# Core Functions¶

## Whitening¶

move2obspy.whiten(data, Nfft, delta, freqmin, freqmax, plot=False)

This function takes 1-dimensional data timeseries array, goes to frequency domain using fft, whitens the amplitude of the spectrum in frequency domain between freqmin and freqmax and returns the whitened fft.

Parameters: data (numpy.ndarray) – Contains the 1D time series to whiten Nfft (int) – The number of points to compute the FFT delta (float) – The sampling frequency of the data freqmin (float) – The lower frequency bound freqmax (float) – The upper frequency bound plot (bool) – Whether to show a raw plot of the action (default: False) numpy.ndarray The FFT of the input trace, whitened between the frequency bounds

## Correlation¶

move2obspy.myCorr(data, maxlag, plot=False, nfft=None)

This function takes ndimensional data array, computes the cross-correlation in the frequency domain and returns the cross-correlation function between [-maxlag:maxlag].

Parameters: data (numpy.ndarray) – This array contains the fft of each timeseries to be cross-correlated. maxlag (int) – This number defines the number of samples (N=2*maxlag + 1) of the CCF that will be returned. numpy.ndarray The cross-correlation function between [-maxlag:maxlag]

## Moving-Window Cross-Spectral method¶

move2obspy.mwcs(current, reference, freqmin, freqmax, df, tmin, window_length, step, smoothing_half_win=5)

The current time series is compared to the reference. Both time series are sliced in several overlapping windows. Each slice is mean-adjusted and cosine-tapered (85% taper) before being Fourier- transformed to the frequency domain. $$F_{cur}(\nu)$$ and $$F_{ref}(\nu)$$ are the first halves of the Hermitian symmetric Fourier-transformed segments. The cross-spectrum $$X(\nu)$$ is defined as $$X(\nu) = F_{ref}(\nu) F_{cur}^*(\nu)$$

in which $${}^*$$ denotes the complex conjugation. $$X(\nu)$$ is then smoothed by convolution with a Hanning window. The similarity of the two time-series is assessed using the cross-coherency between energy densities in the frequency domain:

$$C(\nu) = \frac{|\overline{X(\nu))}|}{\sqrt{|\overline{F_{ref}(\nu)|^2} |\overline{F_{cur}(\nu)|^2}}}$$

in which the over-line here represents the smoothing of the energy spectra for $$F_{ref}$$ and $$F_{cur}$$ and of the spectrum of $$X$$. The mean coherence for the segment is defined as the mean of $$C(\nu)$$ in the frequency range of interest. The time-delay between the two cross correlations is found in the unwrapped phase, $$\phi( u)$$, of the cross spectrum and is linearly proportional to frequency:

$$\phi_j = m. u_j, m = 2 \pi \delta t$$

The time shift for each window between two signals is the slope $$m$$ of a weighted linear regression of the samples within the frequency band of interest. The weights are those introduced by [Clarke2011], which incorporate both the cross-spectral amplitude and cross-coherence, unlike [Poupinet1984]. The errors are estimated using the weights (thus the coherence) and the squared misfit to the modelled slope:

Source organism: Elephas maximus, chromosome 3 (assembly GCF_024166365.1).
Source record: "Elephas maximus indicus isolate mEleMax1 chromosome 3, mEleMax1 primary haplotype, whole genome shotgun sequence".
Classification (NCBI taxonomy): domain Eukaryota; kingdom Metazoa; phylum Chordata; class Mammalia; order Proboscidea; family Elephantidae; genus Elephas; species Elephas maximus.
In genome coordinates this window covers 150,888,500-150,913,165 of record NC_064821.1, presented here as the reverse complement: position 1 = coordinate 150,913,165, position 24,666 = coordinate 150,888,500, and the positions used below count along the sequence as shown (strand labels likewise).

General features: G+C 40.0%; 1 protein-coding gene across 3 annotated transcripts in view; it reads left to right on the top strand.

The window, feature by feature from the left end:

$$e_m = \sqrt{\sum_j{(\frac{w_j \nu_j}{\sum_i{w_i \nu_i^2}})^2}\sigma_{\phi}^2}$$

where $$w$$ are weights, $$\nu$$ are cross-coherences and $$\sigma_{\phi}^2$$ is the squared misfit of the data to the modelled slope and is calculated as $$\sigma_{\phi}^2 = \frac{\sum_j(\phi_j - m \nu_j)^2}{N-1}$$

The output of this process is a table containing, for each moving window: the central time lag, the measured delay, its error and the mean coherence of the segment.

Warning

The time series will not be filtered before computing the cross-spectrum! They should be band-pass filtered around the freqmin-freqmax band of interest beforehand.

Parameters: current (numpy.ndarray) – The “Current” timeseries reference (numpy.ndarray) – The “Reference” timeseries freqmin (float) – The lower frequency bound to compute the dephasing (in Hz) freqmax (float) – The higher frequency bound to compute the dephasing (in Hz) df (float) – The sampling rate of the input timeseries (in Hz) tmin (float) – The leftmost time lag (used to compute the “time lags array”) window_length (float) – The moving window length (in seconds) step (float) – The step to jump for the moving window (in seconds) smoothing_half_win (int) – If different from 0, defines the half length of the smoothing hanning window. numpy.ndarray [time_axis,delta_t,delta_err,delta_mcoh]. time_axis contains the central times of the windows. The three other columns contain dt, error and mean coherence for each window.

## WLS¶

move2obspy.linear_regression(xdata, ydata, weights=None, p0=None, intercept_origin=True, **kwargs)

Use linear least squares to fit a function, f, to data. This method is a generalized version of scipy.optimize.minpack.curve_fit(); allowing for Ordinary Least Square and Weighted Least Square regressions:

• OLS through origin: linear_regression(xdata, ydata)
• OLS with any intercept: linear_regression(xdata, ydata, intercept_origin=False)
• WLS through origin: linear_regression(xdata, ydata, weights)
• WLS with any intercept: linear_regression(xdata, ydata, weights, intercept_origin=False)

If the expected values of slope (and intercept) are different from 0.0, provide the p0 value(s).

Parameters: xdata – The independent variable where the data is measured. ydata – The dependent data - nominally f(xdata, ...) weights – If not None, the uncertainties in the ydata array. These are used as weights in the least-squares problem. If None, the uncertainties are assumed to be 1. In SciPy vocabulary, our weights are 1/sigma. p0 – Initial guess for the parameters. If None, then the initial values will all be 0 (Different from SciPy where all are 1) intercept_origin – If True: solves y=a*x (default); if False: solves y=a*x+b.

Extra keword arguments will be passed to scipy.optimize.minpack.curve_fit().

Return type: tuple (slope, std_slope) if intercept_origin is True; (slope, intercept, std_slope, std_intercept) if False.